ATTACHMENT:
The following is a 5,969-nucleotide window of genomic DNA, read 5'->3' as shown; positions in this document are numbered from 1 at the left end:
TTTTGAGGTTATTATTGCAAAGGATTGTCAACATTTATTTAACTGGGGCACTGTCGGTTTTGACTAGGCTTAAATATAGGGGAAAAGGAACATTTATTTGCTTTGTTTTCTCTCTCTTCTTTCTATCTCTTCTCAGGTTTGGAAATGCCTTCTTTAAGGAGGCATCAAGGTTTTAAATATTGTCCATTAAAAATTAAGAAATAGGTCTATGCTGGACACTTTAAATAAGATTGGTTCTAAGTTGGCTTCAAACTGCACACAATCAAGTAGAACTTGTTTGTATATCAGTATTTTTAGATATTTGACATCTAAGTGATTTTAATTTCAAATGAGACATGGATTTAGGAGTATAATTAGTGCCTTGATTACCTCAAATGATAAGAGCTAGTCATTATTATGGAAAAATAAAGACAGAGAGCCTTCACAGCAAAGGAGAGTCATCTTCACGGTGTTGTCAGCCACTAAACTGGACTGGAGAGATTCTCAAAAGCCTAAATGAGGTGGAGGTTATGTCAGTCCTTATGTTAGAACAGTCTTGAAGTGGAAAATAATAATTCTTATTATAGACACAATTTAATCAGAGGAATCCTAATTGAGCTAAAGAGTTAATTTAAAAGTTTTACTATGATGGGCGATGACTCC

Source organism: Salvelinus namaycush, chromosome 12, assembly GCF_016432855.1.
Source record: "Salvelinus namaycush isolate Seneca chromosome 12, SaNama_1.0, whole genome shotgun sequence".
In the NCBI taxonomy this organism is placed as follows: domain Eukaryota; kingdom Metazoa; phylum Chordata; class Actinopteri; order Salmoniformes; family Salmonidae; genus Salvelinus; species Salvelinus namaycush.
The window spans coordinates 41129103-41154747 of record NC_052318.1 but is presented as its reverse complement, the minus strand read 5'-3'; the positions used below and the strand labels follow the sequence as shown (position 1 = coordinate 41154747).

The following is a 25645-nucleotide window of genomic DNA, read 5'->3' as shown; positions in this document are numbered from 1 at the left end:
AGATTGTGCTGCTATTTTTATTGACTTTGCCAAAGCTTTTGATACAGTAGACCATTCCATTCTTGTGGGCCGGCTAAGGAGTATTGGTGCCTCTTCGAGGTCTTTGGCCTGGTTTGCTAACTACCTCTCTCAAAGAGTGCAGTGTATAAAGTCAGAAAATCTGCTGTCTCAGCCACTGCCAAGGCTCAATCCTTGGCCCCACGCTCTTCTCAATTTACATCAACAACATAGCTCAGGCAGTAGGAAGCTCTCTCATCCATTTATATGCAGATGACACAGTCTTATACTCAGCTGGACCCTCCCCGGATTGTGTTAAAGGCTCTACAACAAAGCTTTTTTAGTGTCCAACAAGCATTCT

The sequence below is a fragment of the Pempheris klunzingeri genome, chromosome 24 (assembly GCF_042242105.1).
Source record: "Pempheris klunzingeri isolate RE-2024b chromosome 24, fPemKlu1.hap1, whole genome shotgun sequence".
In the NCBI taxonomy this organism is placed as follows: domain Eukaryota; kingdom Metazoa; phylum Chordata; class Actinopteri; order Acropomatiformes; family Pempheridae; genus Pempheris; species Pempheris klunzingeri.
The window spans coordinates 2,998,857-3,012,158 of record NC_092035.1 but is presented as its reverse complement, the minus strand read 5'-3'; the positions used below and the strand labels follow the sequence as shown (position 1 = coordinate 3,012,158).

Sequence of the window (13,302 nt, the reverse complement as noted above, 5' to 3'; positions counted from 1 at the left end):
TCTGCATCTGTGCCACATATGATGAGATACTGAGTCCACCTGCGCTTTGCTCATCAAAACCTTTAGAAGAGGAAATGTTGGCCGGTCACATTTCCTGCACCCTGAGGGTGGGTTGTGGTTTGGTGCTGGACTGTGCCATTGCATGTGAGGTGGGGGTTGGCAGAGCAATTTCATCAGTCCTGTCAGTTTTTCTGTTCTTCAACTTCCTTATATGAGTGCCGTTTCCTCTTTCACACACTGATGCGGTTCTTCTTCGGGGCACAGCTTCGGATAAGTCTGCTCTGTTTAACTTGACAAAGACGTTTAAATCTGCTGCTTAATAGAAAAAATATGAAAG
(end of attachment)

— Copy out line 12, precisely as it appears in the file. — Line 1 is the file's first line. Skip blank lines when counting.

The window spans coordinates 2,998,857-3,012,158 of record NC_092035.1 but is presented as its reverse complement, the minus strand read 5'-3'; the positions used below and the strand labels follow the sequence as shown (position 1 = coordinate 3,012,158).